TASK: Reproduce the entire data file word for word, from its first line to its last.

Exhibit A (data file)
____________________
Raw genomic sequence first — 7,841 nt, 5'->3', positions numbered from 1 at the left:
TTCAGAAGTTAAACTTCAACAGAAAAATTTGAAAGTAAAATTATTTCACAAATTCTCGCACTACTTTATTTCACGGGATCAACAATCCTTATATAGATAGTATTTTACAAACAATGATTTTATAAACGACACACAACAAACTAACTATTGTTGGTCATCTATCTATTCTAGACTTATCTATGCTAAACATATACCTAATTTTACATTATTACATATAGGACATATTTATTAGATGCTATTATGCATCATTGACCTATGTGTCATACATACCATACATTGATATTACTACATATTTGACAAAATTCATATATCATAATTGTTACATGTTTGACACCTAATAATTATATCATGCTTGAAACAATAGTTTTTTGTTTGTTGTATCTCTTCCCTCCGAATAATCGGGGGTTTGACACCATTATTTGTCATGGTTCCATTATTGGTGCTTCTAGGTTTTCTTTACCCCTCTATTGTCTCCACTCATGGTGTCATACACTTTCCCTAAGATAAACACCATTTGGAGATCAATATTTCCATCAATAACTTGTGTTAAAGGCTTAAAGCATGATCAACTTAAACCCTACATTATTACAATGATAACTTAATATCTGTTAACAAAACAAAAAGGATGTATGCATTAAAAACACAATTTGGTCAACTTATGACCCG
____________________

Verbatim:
Raw genomic sequence first — 7,841 nt, 5'->3', positions numbered from 1 at the left:
TTCAGAAGTTAAACTTCAACAGAAAAATTTGAAAGTAAAATTATTTCACAAATTCTCGCACTACTTTATTTCACGGGATCAACAATCCTTATATAGATAGTATTTTACAAACAATGATTTTATAAACGACACACAACAAACTAACTATTGTTGGTCATCTATCTATTCTAGACTTATCTATGCTAAACATATACCTAATTTTACATTATTACATATAGGACATATTTATTAGATGCTATTATGCATCATTGACCTATGTGTCATACATACCATACATTGATATTACTACATATTTGACAAAATTCATATATCATAATTGTTACATGTTTGACACCTAATAATTATATCATGCTTGAAACAATAGTTTTTTGTTTGTTGTATCTCTTCCCTCCGAATAATCGGGGGTTTGACACCATTATTTGTCATGGTTCCATTATTGGTGCTTCTAGGTTTTCTTTACCCCTCTATTGTCTCCACTCATGGTGTCATACACTTTCCCTAAGATAAACACCATTTGGAGATCAATATTTCCATCAATAACTTGTGTTAAAGGCTTAAAGCATGATCAACTTAAACCCTACATTATTACAATGATAACTTAATATCTGTTAACAAAACAAAAAGGATGTATGCATTAAAAACACAATTTGGTCAACTTATGACCCG